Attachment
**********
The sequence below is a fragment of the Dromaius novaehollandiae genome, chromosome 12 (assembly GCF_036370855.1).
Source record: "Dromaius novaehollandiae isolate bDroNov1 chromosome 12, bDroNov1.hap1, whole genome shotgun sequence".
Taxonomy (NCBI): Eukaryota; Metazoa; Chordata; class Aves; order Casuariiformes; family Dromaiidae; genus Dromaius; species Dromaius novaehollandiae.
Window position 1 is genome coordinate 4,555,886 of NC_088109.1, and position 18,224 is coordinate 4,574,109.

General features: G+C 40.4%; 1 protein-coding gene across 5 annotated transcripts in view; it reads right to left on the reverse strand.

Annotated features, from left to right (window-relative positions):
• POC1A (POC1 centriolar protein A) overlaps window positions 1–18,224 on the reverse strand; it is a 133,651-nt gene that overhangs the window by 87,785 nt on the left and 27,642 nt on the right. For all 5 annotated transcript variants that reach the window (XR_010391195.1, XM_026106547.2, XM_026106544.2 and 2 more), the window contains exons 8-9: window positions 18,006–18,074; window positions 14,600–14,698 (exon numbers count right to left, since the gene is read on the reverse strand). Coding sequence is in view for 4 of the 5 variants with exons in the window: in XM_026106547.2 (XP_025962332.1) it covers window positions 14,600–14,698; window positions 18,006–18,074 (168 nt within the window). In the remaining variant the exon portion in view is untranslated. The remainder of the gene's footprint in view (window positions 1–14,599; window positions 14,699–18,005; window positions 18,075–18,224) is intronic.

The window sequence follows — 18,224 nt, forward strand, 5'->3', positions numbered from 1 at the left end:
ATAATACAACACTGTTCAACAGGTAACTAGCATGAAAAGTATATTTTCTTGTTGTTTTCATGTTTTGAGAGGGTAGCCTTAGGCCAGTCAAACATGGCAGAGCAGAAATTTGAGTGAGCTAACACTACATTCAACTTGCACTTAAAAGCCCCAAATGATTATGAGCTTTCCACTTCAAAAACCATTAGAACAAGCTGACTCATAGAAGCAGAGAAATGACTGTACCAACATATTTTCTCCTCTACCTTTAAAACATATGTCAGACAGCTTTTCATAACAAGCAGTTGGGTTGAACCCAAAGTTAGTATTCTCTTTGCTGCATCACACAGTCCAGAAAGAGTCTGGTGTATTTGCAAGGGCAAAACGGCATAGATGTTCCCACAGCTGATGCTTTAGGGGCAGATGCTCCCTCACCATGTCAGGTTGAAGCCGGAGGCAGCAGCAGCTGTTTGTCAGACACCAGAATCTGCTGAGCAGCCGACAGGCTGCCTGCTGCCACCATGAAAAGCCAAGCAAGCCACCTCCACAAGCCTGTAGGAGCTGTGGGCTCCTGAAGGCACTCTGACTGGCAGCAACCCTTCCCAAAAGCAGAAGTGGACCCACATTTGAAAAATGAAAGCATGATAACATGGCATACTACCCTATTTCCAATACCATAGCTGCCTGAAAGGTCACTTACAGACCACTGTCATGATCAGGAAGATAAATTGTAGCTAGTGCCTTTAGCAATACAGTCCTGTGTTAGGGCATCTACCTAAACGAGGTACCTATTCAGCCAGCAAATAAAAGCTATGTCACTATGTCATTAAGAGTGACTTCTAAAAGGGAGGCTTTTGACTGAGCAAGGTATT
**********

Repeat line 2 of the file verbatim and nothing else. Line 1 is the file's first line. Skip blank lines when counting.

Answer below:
Source record: "Dromaius novaehollandiae isolate bDroNov1 chromosome 12, bDroNov1.hap1, whole genome shotgun sequence".